A unified force should wage war on extremism
As the French aircraft carrier Charles de Gaulle goes into action in the eastern Mediterranean, its crew armed with the unanimously adopted UN Resolution 2249 and itching to exact retribution for the attacks on Paris, one might fondly imagine that the leadership of ISIL is quaking in its boots.
But that would be over-optimistic. The latest figures from US Central Command, released this month, show that since Operation Inherent Resolve began in September last year the US-led coalition had made 5,432 air strikes in Iraq and 2,857 in Syria.
The list of destroyed targets includes 129 tanks, 357 personnel vehicles, 4,517 buildings and 4,942 fighting positions.
Yet ISIL remains in business, capable not only of imposing its savage will in the parts of Iraq and Syria it controls, but also of murdering civilians in France, Turkey, Lebanon, Yemen, Tunisia and Egypt.
France already has 18 aircraft at work in the region, operating out of bases in Jordan and the UAE. The Charles de Gaulle brings the total to 44.
Will a few more missions every day tip the balance? Highly unlikely.
Will the attacks and the inevitable toll of civilian casualties act as a recruiting agent for yet more deluded and disillusioned young European Muslims? Highly likely, believes Julian Lewis, chairman of the UK parliament’s defence committee and a senior MP in David Cameron’s ruling Conservative party.
The UK, which has been hitting ISIL targets in Iraq, is now under growing pressure to extend operations to Syria. Doing so, Mr Lewis told the BBC on Saturday, would be “futile and extremely dangerous … unless it is done in support of … credible ground forces”.
The cost and consequences of intervention in Afghanistan and Iraq have proved so catastrophic that no western government is likely to contemplate getting sand in its soldiers’ boots again for a generation or more.
Furthermore, as Gen Joseph F Dunford, chairman of the US Joint Chiefs of Staff, said in Washington on Tuesday, “a large western force” in the region “would be a rallying cry to jihad”.
It would also pander to the fundamentalist ideology of an organisation whose ultimate goal is to provoke an apocalyptic showdown with the “infidel horde” from the West in the vicinity of the Syrian town of Dabiq.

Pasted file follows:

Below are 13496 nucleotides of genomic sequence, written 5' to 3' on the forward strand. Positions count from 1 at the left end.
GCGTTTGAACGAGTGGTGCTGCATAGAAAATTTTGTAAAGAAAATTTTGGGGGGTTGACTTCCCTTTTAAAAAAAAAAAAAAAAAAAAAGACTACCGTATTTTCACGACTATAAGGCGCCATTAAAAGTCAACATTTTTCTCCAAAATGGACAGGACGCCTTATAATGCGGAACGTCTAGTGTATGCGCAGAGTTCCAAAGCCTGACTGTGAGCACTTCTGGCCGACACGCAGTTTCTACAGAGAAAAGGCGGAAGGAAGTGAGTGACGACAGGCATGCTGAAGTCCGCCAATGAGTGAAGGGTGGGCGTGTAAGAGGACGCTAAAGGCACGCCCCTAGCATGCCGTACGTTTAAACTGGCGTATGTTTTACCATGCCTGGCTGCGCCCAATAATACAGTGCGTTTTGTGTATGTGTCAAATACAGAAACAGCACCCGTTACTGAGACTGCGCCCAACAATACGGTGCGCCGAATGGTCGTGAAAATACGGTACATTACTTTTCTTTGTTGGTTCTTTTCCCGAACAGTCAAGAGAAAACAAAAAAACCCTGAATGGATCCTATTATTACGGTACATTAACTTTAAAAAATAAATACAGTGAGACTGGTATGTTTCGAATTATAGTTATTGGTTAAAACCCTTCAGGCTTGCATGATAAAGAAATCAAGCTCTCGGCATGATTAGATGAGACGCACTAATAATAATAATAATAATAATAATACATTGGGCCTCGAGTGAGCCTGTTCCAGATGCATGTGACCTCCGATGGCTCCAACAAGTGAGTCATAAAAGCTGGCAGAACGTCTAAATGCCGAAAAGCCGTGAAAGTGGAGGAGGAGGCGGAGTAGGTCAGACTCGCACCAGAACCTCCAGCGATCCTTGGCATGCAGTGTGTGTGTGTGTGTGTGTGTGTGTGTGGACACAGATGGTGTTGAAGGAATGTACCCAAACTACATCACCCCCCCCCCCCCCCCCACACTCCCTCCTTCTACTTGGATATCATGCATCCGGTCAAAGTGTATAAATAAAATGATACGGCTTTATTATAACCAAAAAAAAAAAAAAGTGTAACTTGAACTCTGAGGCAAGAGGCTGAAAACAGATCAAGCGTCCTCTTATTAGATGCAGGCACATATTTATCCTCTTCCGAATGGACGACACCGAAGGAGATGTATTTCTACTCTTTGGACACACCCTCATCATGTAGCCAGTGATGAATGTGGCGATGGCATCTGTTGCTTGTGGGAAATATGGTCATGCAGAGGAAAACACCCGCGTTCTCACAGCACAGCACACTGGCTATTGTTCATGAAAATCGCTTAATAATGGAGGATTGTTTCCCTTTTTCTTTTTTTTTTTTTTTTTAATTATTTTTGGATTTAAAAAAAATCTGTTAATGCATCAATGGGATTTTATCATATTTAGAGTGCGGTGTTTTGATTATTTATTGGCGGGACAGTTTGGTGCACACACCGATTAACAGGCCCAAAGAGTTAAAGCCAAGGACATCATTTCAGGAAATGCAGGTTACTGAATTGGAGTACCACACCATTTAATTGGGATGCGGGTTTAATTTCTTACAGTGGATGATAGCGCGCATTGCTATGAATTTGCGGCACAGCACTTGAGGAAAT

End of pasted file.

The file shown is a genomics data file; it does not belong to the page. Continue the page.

So what it to be done? Egyptian president Abdel Fattah El Sisi came close to spelling it out during a televised address in February. “The need for a unified Arab force,” he said, “has become more pressing with each day because of the huge challenges facing this region.”
Gen Dunford also said last week that: “We would like to see Sunni forces – particularly the [GCC] states, to contribute to a greater degree on the ground.
“I think they would have the credibility and come, frankly, without the baggage of western forces ... We haven’t been able to [make that happen] to date, but I think it is something we need to work on.”
One can argue about who created the beast: certainly the West bears great responsibility for the mistakes of the US-led invasion of Iraq in 2003 and for its failure to respond adequately to Bashar Al Assad’s crossed “red lines” in 2013, but ultimately would the problems created by ISIL be better dealt with by the Arab world?
The vast majority of ISIL’s victims are Muslims. Everything ISIL stands for tarnishes the reputation of Islam, which, to the dismay of Muslims everywhere, is in the process of becoming a synonym for evil for many in the West.
Not counting reserves, the six GCC states alone could muster a force over 400,000 strong, backed by more than 400 attack aircraft and 2,500 tanks. Recruit Egypt, Iraq and Jordan, and ISIL would be facing a million well-armed, well-trained and well-motivated troops.
The Gulf states have the tools for the job. Thanks to the vision of the leadership, the UAE’s soldiers are some of the best trained and equipped in the world. None could doubt their ability to get the job done – or their courage, as the recent sacrifices in Yemen have shown. The bravery of the UAE pilots taking part in Operation Inherent Resolve can also not be overstated.
As was clear from the unanimous UN vote, the permanent members of the Security Council would readily upgrade Resolution 2249 to an invocation of chapter seven of the UN charter, which would provide the legal basis for all-out, on-the-ground military action against ISIL. While hope is still attached to the recent Vienna talks to establish the right framework for a political solution to the Syrian crisis, the answer to the extremist threat may be found away from the negotiating table.
In July, the UAE launched the Sawab Centre, an initiative designed to “make a start in reclaiming the online space from extremists”.
Certainly the Arab world should lead the way in constructing the many strands of the counter-narrative against ISIL, but it should do so while recognising that the extremists will not be beaten without military intervention. Neither will the extremists be defeated by an army sourced from one part of the world.
On the contrary, ISIL has to be taken on and overcome by a world that stands together in defiance of the toxic words and deeds of extremists.
Jonathan Gornall is a freelance journalist in the UK
Updated: November 29, 2015 04:00 AM